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8 locations for royal burials in London…5. Henry VII’s Lady Chapel, Westminster Abbey…

Located just to the east of St Edward the Confessor’s Chapel in Westminster Abbey is the lavishly ornate Lady Chapel built on the orders of King Henry VII.

Described as the “last masterpiece of English medieval architecture”, the chapel is the resting place of King Henry VII and his wife Queen Elizabeth of York.

Effigies of King Henry VII and Queen Elizabeth of York. PICTURE: Ann Longmore-Etheridge/Public domain

The couple were the first to be buried in a vault under the floor rather than a tomb but still features an elaborate monument above the floor.

The monument was designed in the Renaissance style by Italian sculptor Pietro Torrigiano and features gilt bronze effigies of the King and Queen lying side-by-side above a black marble base decorated with six medallions representing the Virgin Mary and Henry’s patron saints (who included St Edward the Confessor). At either end of the base are coats of arms supported by cherubs.

A fine grille, designed by Thomas Ducheman, surrounds the monument – once gilded, it featured 30 statues in niches but only six – depicting saints – now remain. The lengthy Latin inscription written on the grille lauds King Henry as “a wise and watchful monarch, a courteous lover of virtue” among other superlatives. There are further inscriptions on the monument.

They’re not the only kings and queen’s buried in the chapel. King James I is buried in the vault under the King Henry VII’s tomb and his wife Queen Anne of Denmark is buried nearby.

Tomb of Elizabeth I. PICTURE: Wikimedia Commons (licensed under CC BY-SA 4.0)

Queen Elizabeth I is buried in the chapel’s north aisle with a monument above depicting her effigy. Her coffin was placed on top of her half-sister Queen Mary I whose body had been placed there after her death in 1558. The monument was installed on the orders of King James I who, while commissioning a depiction of Queen Elizabeth, didn’t order an effigy of Mary to be made. Instead, she is commemorated with an inscription translated as “Partners both in throne and grave, here rest we two sisters, Elizabeth and Mary, in the hope of the Resurrection.”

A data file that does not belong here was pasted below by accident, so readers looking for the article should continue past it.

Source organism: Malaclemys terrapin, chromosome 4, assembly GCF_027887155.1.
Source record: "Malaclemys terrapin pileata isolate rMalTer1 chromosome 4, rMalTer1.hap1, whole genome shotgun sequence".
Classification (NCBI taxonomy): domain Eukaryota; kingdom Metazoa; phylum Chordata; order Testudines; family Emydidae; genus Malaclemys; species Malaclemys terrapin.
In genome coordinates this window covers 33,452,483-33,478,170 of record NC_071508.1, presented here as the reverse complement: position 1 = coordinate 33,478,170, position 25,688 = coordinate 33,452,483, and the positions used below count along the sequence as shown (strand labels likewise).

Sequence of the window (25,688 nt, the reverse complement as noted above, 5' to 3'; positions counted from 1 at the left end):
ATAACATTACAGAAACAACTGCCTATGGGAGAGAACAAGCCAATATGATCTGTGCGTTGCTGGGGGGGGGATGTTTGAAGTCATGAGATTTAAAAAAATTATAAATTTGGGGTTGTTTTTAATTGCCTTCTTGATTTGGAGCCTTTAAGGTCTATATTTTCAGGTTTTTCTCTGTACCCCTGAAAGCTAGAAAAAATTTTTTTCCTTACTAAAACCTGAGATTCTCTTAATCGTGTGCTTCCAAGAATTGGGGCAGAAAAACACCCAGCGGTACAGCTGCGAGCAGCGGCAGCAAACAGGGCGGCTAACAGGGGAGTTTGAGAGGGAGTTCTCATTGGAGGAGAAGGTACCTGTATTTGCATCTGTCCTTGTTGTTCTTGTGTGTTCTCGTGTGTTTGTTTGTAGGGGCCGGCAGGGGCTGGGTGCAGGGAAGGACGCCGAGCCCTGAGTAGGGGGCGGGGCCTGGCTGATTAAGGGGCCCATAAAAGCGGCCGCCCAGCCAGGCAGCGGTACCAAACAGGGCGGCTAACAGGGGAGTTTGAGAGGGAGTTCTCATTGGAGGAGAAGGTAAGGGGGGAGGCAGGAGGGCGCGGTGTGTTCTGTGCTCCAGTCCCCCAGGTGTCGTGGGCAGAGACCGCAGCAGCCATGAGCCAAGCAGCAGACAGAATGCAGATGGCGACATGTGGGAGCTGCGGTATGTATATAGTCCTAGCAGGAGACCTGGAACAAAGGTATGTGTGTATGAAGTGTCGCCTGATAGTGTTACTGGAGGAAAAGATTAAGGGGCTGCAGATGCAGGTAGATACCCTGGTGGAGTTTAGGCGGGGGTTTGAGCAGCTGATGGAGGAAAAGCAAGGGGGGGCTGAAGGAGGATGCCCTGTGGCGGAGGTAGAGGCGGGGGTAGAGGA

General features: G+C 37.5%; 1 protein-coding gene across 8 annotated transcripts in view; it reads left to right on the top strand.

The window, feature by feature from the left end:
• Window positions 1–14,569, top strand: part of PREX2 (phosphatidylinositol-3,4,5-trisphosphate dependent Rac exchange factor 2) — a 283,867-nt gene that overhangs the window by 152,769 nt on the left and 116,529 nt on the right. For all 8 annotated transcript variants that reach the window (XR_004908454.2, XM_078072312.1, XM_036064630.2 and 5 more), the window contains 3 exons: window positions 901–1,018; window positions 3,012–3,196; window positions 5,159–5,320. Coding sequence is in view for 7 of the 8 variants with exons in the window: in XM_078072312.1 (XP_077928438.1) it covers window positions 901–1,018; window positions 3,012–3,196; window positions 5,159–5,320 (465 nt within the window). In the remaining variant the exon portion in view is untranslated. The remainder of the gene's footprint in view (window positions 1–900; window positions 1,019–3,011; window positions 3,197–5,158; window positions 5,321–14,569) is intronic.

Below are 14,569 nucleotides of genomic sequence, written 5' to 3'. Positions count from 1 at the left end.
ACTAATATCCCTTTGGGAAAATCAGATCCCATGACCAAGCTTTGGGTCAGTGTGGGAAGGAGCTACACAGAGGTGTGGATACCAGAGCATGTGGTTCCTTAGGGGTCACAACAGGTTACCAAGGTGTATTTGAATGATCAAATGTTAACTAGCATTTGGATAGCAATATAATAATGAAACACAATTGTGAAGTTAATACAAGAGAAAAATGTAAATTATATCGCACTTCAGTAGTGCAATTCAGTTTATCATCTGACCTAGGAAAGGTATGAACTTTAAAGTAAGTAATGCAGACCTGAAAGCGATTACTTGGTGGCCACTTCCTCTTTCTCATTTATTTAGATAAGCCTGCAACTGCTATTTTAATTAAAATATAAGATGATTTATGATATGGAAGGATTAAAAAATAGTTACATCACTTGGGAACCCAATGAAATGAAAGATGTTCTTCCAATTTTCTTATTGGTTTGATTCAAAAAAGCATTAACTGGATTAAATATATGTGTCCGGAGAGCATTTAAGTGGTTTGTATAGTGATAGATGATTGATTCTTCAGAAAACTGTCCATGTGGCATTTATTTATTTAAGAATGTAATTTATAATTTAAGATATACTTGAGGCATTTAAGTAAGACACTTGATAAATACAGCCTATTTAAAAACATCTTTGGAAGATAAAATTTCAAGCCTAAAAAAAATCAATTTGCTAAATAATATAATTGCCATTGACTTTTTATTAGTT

The religious differences of the two Queens – Elizabeth being a Protestant and Mary a Catholic – are meanwhile commemorated in an inscription on the floor which reads: “Remember before God all those who divided at the Reformation by different convictions laid down their lives for Christ and conscience sake.”

Buried in a vault beneath the south aisle of the chapel – with just simple inscriptions on stones above (no monuments were erected due to the lack of space apparently – are the remains of the Stuart monarchs King Charles II, Queen Anne (and her husband Prince George), Queen Mary II and King William III.

The rather flamboyant tomb of Mary, Queen of Scots, is also in this aisle. King James I had her remains brought to the abbey from Peterborough Cathedral in 1612 and laid to rest in a marble tomb featuring an elaborate canopy and a white marble effigy at the feet of which stands a crowned Scottish lion. The eldest son of King James I, Henry Frederick, Prince of Wales, was also buried in the Queen’s vault (she was his grandmother), probably due to lack of space.

The young king Edward VI is buried beneath the floor in front of the altar and the last monarch to be buried in the abbey – King George II – lies in a vault under the central aisle along with his wife Queen Caroline and some of their children as well as other family members. On the King’s orders, the sides of the coffins of King George II and that of Queen Caroline were removed so their remains could mingle.

Several other royals – including Princess Mary of Orange, eldest daughter of Charles I and Henrietta Maria, and Prince Rupert of the Rhine – are also buried in the chapel.

HERE: Lady Chapel, Westminster Abbey (nearest Tube stations are Westminster and St James’s Park); WHEN: Times vary – see the website for details; COST: £27 adults/£24 concession/£12 children (discounts for buying online; family rates available); WEBSITE: www.westminster-abbey.org

LondonLife – The two towers…

The White Tower and The Shard. PICTURE: Nico V/Unsplash

Where’s London’s oldest…perfumer?

Not just said to be the oldest perfumer in London but in the UK, Floris London started life as a barber-shop and comb-maker in Jermyn Street, St James’s, by immigrant Juan Famenias Floris.

PICTURE: Sergey Moskalev (licensed under CC BY-SA 3.0)

Floris arrived in London in 1730, having travelled from the island of Menorca in the Balearic Islands which had become a British possession after it was captured in 1708 in the War of the Spanish Succession.

The story goes that Floris was missing the sweet scent of the flowers of his youth on the island and so he and his wife Elizabeth began creating and selling perfumes (and living in a premises above the shop).

Floris was granted his first Royal Warrant in 1820 soon after the accession of King George IV as ‘Smooth Pointed Comb Maker’ to His Majesty. It was to be the first of many.

Customers have included everyone from Admiral Lord Nelson (who kept a room Lady Emma Hamilton on the building’s third floor) and Florence Nightingale to Mary Shelley, Beau Brummell, Oscar Wilde, Winston Churchill, Marilyn Monroe and members of the Royal Family including the Duke and Duchess of Sussex, creating a bespoke fragrance for their wedding in 2016.

Writer Ian Fleming was also a customer – the No 89 Eau de Toilette was to become a favourite of James Bond. The company’s other pop culture references include a mention in the Al Pacino film, Scent of a Woman.

Still a privately owned family business, Floris is still run by Juan’s’ descendants today and the London store at 89 Jermyn Street, which was renovated in 2017, remains in the same building Floris first established his business. The current shop front was added in the early 19th century and over it sits the original coat-of-arms granted by King George IV.